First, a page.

“When a person is tested positive of Covid-19, there is decreased immunity and this state can lead to increased multiplication of other bacteria”, Mfopou explains.

He claims that 3000 people were cured with CoroCur from the research stage which took about a year to the approval stage.

Presently 4000 bottles of CoroCur have been produced, and are in pharmacies and clinics for the next three years according to health authority’ s prescription.

Cameroonians are also taking other remedies and go for fever grass, ginger and other herbs just to help their system.

As to how the local remedies are fuelling hesitancy, Dr Euloge said:

“Many people come asking to take CoroCur saying they prefer it to vaccines, but as a medical doctor, I tell them prevention is better than cure. They should take the vaccine first”, he emphasizes.

He adds, “CoroCur is for those who are sick or have come in contact with sick people”.

The doctor advises, “If you have been in contact with a positive person, before you go for test, start taking CoroCur and it wash out the virus”.

To him, the impact of the information from European countries following the effects of the vaccines was one of the numerous reasons for vaccine hesitancy at the beginning.

Other reasons for vaccination hesitancy

Vaccination hesitancy generally has been a huge issue in Africa. Many countries in Africa do not have sufficient vaccines as suggested in a World Bank article on what is driving hesitancy in sub-Saharan Africa”.

“The slow vaccine rollout on the continent is  due to supply constraints, structural issues, and logistical barriers”, Prata Menezes et al suggest.

But hesitancy in Cameroon goes beyond lack of vaccines. Cameroon got a total of 1,052,650 doses of vaccines. As of October 5, 388,511 persons had taken a dose of the vaccines with only 133,531 completely vaccinated according to Expanded Immunization Programme, EPI.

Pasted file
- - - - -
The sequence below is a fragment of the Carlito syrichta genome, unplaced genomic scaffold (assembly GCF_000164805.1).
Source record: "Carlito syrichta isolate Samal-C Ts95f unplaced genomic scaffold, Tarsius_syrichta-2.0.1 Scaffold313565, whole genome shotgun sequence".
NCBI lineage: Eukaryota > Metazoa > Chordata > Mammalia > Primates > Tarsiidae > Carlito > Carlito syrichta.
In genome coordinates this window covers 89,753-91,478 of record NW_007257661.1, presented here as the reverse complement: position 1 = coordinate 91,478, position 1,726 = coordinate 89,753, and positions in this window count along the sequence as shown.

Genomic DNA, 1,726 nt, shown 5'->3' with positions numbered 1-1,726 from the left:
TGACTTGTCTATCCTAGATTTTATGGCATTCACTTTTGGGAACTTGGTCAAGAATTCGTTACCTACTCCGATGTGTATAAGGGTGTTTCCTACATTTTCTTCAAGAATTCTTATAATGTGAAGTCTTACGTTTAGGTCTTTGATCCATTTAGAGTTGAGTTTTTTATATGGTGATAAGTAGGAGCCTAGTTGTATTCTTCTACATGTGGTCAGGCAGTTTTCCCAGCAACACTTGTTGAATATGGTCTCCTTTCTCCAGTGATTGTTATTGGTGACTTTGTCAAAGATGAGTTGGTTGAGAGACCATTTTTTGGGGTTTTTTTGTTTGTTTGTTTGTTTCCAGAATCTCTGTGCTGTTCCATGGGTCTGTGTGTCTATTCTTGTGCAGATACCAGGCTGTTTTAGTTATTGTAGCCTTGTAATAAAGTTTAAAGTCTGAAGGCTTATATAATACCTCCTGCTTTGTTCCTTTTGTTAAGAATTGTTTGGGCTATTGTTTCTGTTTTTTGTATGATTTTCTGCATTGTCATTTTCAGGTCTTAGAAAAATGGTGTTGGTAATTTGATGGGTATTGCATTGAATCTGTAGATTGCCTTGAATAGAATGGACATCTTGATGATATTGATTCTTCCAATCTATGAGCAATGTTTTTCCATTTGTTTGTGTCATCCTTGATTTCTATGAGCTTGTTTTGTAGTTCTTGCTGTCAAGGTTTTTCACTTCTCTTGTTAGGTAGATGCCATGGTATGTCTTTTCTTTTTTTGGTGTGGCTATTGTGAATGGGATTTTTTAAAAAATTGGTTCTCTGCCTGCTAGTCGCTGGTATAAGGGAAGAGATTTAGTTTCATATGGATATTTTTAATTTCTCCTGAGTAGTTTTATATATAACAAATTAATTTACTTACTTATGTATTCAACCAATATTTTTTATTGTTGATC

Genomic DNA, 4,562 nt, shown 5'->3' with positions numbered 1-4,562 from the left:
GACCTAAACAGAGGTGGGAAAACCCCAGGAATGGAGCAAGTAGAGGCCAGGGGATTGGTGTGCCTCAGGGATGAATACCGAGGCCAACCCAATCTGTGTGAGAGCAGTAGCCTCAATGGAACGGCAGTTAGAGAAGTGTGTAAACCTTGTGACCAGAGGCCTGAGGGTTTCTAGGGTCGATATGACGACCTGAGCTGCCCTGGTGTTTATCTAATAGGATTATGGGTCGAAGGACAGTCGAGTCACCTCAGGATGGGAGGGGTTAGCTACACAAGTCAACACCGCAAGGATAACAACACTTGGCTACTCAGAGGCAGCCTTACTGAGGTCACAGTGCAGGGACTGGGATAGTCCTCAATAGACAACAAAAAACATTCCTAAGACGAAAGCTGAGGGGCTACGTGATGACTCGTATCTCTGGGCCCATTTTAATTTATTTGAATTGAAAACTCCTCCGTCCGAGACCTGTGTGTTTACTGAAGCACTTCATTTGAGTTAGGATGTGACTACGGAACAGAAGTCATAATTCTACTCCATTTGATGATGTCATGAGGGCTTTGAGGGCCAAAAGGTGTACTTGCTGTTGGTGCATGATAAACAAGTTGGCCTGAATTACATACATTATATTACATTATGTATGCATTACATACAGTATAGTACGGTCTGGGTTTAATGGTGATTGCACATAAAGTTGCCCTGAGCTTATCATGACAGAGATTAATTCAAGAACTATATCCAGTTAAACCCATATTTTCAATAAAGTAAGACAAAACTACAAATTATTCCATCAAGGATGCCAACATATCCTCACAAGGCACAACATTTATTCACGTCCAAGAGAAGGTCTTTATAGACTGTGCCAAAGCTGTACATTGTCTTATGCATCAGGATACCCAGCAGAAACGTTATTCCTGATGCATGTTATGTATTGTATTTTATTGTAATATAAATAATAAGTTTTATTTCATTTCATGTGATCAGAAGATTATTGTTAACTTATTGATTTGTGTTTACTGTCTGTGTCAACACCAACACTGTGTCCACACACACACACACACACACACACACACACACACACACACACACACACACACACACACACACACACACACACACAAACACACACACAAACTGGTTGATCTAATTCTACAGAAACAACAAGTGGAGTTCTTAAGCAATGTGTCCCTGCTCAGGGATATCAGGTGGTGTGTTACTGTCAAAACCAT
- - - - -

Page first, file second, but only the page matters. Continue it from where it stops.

Hesitancy is depicted with the 4880 doses of AstraZenca that got expired in Cameroon.

“4880 doses of Astra Zeneca vaccine that expired on 23 August 2021 have been withdrawn from the Covid-19 vaccine stock. This gives a loss rate of 1.2% for expired closed vials”, EPI  revealed in a release.

Besides herbal remedies fueling hesitancy, other reasons have been advanced for their contribution to hesitancy.

In Cameroon the fact that there is little or no information on the side effects of the Covid-19 vaccines seems to be a huge driver of hesitancy. Fake news, religion, culture and geographical barriers are other reasons for not taking a jab.

“This OUTBREAK story was supported by Code for Africa’s WanaData program as part of the Data4COVID19 Africa Challenge hosted by l’Agence française de développement (AFD), Expertise France, and The GovLab”

Vaccination in Yaounde

How Poor Access, Storage; Slow Covid-19 Vaccination In Cameroon Crisis Regions

By Leocadia Bongben

The two Anglophone regions are among the bottom four regions where the COVID-19 vaccination rate is still very low.

Mary Wirdin, 35, mother of two, and primary school teacher, set out to take a jab of the COVID-19 vaccine, but after trekking for 10k from Wahsi to the Jakiri Health Centre, she could not get the vaccine. 

It is Friday, August 13, Bamenda Northwest Cameroon, and roads leading into the regional capital are blocked.

“I wanted the Johnson & Johnson vaccine, but could not get it, I was told due to roadblocks, vaccines have not been sent to the district hospital, so, I have to wait”, Wirdin, said. 

It is not the first time roads have been blocked, but a constant phenomenon since 2017 when the Northwest and Southwest regions turned into an armed conflict till date. 

With the roadblocks around major towns, Bafut, Bali, Kom, Wum, Banso, and Ndop, general access to healthcare is problematic.